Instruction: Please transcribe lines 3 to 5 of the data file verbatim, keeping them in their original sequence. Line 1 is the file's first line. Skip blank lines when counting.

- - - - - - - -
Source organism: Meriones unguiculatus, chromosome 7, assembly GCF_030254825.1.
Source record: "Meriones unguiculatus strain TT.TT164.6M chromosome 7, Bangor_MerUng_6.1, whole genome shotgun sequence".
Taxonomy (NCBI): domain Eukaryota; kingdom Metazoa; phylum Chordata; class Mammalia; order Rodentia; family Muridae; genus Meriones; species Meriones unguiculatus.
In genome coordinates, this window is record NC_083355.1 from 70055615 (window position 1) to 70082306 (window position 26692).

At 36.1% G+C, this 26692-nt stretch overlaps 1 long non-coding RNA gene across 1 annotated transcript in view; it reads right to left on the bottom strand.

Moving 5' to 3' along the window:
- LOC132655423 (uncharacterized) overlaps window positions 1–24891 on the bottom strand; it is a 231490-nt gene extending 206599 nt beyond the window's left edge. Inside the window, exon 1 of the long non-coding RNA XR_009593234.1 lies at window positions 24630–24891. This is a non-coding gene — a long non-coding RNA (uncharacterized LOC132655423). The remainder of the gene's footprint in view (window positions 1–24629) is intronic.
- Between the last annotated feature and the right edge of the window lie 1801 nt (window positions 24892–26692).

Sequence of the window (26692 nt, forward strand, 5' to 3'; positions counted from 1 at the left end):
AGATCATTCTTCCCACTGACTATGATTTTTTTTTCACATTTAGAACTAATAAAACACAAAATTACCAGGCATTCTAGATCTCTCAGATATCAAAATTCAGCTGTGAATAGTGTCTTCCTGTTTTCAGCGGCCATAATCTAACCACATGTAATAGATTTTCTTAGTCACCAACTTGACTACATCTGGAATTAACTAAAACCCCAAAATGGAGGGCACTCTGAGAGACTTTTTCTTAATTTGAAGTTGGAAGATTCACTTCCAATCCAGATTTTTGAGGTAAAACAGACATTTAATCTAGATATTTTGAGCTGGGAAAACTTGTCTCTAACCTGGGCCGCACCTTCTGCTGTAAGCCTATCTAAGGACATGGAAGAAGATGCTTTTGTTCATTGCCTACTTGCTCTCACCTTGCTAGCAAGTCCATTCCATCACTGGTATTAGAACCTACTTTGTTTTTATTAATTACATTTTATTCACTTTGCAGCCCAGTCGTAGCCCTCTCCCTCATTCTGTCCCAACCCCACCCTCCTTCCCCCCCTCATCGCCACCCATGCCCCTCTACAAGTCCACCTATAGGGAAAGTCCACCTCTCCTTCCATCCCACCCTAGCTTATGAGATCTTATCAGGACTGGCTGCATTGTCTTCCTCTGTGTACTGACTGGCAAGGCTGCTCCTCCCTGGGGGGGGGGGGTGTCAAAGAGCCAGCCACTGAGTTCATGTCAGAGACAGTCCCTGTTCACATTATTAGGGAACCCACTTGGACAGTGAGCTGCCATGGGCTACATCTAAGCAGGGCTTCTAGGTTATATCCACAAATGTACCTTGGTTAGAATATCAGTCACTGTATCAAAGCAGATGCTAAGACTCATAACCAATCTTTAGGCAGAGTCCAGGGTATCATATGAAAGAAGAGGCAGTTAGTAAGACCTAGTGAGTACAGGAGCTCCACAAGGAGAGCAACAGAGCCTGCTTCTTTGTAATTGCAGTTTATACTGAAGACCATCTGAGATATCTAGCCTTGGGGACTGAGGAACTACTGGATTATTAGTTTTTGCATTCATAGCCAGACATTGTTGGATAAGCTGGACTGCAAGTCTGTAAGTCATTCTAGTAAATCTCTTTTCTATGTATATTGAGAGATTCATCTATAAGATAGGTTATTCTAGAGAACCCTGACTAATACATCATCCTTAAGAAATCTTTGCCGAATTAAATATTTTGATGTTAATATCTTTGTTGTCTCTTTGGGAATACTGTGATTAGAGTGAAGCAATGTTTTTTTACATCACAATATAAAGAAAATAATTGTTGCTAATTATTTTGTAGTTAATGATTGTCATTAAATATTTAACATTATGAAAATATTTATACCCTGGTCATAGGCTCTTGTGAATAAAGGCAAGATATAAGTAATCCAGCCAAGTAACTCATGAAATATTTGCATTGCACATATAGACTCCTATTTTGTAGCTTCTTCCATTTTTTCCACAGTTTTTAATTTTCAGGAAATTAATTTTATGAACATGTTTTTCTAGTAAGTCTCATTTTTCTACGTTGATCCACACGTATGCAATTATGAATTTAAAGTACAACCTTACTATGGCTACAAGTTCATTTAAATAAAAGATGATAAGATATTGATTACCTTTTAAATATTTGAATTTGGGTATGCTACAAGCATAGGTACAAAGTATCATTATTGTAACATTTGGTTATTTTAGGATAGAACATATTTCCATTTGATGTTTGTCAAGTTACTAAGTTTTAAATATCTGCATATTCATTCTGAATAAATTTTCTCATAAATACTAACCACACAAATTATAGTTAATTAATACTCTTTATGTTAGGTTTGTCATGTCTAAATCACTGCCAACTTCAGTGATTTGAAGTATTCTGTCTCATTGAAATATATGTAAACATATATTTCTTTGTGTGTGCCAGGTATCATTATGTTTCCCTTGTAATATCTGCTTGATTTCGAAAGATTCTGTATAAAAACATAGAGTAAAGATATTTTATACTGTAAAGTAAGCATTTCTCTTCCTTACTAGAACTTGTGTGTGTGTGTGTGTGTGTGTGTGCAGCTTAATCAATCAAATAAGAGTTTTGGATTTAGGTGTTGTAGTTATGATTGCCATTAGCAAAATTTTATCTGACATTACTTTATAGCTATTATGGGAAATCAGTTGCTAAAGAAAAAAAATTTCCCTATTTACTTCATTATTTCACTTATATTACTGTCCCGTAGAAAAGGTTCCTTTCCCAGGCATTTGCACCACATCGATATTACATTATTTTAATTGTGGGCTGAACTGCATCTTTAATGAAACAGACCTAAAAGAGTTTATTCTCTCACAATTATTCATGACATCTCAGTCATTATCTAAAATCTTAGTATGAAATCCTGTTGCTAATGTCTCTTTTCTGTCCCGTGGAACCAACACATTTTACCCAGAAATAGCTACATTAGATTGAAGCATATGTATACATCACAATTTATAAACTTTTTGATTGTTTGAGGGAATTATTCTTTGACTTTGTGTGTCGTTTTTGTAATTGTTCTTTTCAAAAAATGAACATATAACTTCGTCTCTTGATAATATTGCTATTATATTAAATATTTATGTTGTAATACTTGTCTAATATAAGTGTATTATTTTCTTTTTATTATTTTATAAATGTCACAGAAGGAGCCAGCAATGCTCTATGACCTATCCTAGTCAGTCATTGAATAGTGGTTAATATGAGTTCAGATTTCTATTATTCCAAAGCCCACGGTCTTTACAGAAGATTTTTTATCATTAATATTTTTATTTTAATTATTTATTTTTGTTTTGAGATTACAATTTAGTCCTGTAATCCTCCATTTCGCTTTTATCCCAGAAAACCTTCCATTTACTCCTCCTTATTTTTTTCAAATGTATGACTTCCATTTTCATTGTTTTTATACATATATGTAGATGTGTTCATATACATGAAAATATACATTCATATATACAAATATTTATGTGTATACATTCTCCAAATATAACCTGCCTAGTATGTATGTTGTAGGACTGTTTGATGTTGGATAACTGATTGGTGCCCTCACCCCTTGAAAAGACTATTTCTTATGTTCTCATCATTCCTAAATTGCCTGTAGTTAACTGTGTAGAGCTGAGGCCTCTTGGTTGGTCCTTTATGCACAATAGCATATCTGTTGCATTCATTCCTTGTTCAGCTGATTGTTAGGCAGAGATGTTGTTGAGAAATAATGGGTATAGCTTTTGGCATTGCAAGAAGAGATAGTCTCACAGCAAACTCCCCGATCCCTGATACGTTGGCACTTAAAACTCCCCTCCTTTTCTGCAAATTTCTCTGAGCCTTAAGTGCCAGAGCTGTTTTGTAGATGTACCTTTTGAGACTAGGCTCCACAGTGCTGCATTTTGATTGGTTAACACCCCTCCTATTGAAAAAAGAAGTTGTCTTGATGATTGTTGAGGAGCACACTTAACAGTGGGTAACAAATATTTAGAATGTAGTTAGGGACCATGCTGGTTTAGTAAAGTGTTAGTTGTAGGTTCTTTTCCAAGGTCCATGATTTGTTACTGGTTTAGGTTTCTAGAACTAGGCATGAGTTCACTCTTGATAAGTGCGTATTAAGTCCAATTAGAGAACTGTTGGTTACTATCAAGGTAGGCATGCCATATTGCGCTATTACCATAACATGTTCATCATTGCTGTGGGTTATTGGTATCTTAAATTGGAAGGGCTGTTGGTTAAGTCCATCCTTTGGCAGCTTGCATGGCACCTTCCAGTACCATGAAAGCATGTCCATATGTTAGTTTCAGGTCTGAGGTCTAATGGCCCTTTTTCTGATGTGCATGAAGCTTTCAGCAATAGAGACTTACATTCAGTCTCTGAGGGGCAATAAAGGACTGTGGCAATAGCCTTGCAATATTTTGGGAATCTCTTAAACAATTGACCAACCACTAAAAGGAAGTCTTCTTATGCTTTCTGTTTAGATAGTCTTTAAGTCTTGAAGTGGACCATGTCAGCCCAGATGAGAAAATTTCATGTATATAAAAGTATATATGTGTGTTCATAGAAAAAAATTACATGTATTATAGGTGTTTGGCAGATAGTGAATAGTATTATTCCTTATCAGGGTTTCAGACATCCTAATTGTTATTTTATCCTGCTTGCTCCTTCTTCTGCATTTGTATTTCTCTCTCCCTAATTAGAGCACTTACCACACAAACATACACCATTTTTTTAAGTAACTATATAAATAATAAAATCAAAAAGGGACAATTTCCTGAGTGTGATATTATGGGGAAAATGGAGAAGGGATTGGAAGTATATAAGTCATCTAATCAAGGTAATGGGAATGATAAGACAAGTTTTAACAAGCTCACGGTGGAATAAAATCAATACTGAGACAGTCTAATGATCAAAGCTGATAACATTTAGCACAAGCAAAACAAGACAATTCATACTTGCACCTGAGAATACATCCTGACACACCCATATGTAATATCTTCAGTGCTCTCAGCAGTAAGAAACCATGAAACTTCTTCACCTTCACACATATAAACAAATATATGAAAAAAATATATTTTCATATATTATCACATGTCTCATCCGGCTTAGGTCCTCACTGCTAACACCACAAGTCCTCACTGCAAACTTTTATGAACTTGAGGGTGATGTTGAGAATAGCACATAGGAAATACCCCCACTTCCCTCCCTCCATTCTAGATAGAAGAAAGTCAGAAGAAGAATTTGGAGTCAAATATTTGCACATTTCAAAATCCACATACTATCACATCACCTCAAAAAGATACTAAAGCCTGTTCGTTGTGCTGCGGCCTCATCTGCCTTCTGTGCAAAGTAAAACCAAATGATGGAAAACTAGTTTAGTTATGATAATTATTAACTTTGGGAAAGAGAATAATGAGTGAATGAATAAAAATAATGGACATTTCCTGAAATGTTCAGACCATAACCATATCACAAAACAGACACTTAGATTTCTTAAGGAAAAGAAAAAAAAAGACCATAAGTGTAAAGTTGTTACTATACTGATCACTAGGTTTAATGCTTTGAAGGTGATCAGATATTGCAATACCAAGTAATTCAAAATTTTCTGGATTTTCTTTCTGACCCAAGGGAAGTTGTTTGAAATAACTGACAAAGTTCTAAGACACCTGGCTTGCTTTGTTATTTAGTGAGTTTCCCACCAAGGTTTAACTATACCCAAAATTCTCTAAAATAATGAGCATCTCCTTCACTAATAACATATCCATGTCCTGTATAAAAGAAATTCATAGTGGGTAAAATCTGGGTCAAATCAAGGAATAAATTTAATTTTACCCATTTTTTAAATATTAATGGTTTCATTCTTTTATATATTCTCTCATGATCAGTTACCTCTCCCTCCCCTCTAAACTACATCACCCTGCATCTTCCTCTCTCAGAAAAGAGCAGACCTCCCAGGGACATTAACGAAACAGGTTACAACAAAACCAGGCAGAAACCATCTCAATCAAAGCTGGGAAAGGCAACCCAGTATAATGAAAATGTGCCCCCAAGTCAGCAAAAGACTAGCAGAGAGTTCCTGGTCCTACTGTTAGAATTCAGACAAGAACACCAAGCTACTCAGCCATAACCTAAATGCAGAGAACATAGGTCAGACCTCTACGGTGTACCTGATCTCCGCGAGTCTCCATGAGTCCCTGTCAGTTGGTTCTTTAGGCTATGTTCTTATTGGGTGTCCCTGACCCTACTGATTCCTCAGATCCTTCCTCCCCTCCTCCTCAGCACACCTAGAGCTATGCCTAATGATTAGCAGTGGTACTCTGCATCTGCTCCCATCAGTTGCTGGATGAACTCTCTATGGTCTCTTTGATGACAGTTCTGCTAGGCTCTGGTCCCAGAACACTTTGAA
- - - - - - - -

Taxonomy (NCBI): domain Eukaryota; kingdom Metazoa; phylum Chordata; class Mammalia; order Rodentia; family Muridae; genus Meriones; species Meriones unguiculatus.
In genome coordinates, this window is record NC_083355.1 from 70055615 (window position 1) to 70082306 (window position 26692).

At 36.1% G+C, this 26692-nt stretch overlaps 1 long non-coding RNA gene across 1 annotated transcript in view; it reads right to left on the bottom strand.